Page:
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Found 8 results

  1. Hi I'm planning on visiting Cairns in Australia for a few weeks. I was wondering if anyone here had any experience hiring bicycles and/or riding trails in the Cairns area ? I spent a few weeks in Tenerife late last year, during which I hired two basic hard tails and cycled with my SO through the pine plantations. We alternated between MTB and diving on alternate days. It was awesome. I'm hoping to recreate that kind of experience in Australia. Any advice/ideas would be great. Thanks
  2. Hi all, Could anybody please get me in touch with somebody they know personally or at a company whom be able to assist in sponsoring a u/23 athlete to compete in Australia at the world championships later this year? Athlete CV available on request Any assistance would be appreciated Francois ffourie19@gmail.com 082 six one five 4994
  3. Jack Bobridge (Trek-Segafredo) went on to win the Australian National Road Race after he capitalised on a race long breakaway. Cameron Meyer came home in 2nd position on the day with Patrick Lane (Avanti) securing 3rd place. Click here to view the article
  4. Team Dimension Data rider Cameron Meyer. It was on the first of 18 10.2km laps that a large group of 21 riders went clear over the Mt. Buninyong climb. Eventual race winner Bobridge was part of this escape, as too was our very own Mark Renshaw. With just over 60km raced, the peloton were already 7 minutes down on the break and Bobridge would throw caution to the wind at this point. Bobridge would have Bernard Sulzberger (Drapac) for company as he attacked, but Sulzberger couldn't sustain the pace for all that long and it was Bobridge vs the rest with 90km to go. The rest of the break would be reeled in over the demanding course as Orica-GreenEDGE led the chase. The home team just didn't have the firepower today though and eventually our Cameron Meyer and Rohan Dennis (BMC) could not wait around anymore. With the gap still over 7'00" and 35km left to go, Camo attacked the peloton as Dennis followed. Cam would shake Dennis in the run to the line, at the same time clawing back 4 minutes on the leader but it was just not possible to catch Bobridge, who took a courageous victory. With Cameron coming home in 2nd, Patrick Lane (Avanti) crossed the line alone in 3rd after Dennis had faded while we had Nathan Haas win the small group sprint for 4th. A great start to the year by our African Team. The race was one of the toughest we have had on that course. The heat today made it a war of attrition. I'm really happy with my silver medal. It is my first time on the podium for the road race and unfortunately the peloton gave Jack Bobridge too much of a gap to bring back. He was super strong and deserved the Australian Champions Jersey.I felt really good riding for the first time in my Team Dimension Data kit and working with Nathan Haas and Mark Renshaw was really good. From a three man team to go and finish second and fourth is a great result and fantastic start to our Australian summer races. I am now looking forward to the Tour Down Under. Cameron Meyer - Rider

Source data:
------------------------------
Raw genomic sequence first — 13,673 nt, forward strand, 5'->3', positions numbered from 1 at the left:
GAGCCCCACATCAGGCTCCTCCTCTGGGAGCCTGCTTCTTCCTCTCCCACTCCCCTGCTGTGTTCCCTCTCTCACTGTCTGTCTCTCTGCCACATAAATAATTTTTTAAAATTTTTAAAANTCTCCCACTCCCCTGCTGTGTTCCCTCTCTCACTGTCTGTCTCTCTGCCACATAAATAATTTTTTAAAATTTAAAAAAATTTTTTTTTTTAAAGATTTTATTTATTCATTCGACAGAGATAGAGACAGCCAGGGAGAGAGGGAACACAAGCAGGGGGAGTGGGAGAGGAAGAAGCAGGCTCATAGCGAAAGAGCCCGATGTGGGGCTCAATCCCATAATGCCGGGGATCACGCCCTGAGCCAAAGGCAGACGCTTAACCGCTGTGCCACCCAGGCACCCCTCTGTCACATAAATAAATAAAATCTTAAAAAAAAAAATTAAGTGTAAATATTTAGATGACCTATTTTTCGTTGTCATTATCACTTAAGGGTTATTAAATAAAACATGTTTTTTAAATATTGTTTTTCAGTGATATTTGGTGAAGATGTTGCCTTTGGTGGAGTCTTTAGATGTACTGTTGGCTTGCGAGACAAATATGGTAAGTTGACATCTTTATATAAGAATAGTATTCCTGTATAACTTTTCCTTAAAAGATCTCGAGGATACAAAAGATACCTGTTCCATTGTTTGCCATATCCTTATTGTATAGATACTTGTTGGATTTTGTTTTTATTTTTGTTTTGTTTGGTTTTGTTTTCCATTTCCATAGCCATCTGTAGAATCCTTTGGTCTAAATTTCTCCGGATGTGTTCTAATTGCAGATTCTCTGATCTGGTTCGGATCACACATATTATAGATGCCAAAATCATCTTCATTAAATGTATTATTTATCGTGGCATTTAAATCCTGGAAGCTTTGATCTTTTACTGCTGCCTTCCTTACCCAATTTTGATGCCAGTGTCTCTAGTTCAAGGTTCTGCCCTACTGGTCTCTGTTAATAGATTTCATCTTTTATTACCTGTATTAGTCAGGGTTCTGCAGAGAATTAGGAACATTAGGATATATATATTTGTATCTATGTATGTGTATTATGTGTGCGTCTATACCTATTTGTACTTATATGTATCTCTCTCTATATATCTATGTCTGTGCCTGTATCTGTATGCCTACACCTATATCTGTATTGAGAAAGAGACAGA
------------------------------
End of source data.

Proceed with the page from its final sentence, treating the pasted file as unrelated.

5. Jack Bobridge left everything out on the road. After nearly four and a half hours leading the race, he took an inconceivable solo win to capture his second National road title. Click here to view the article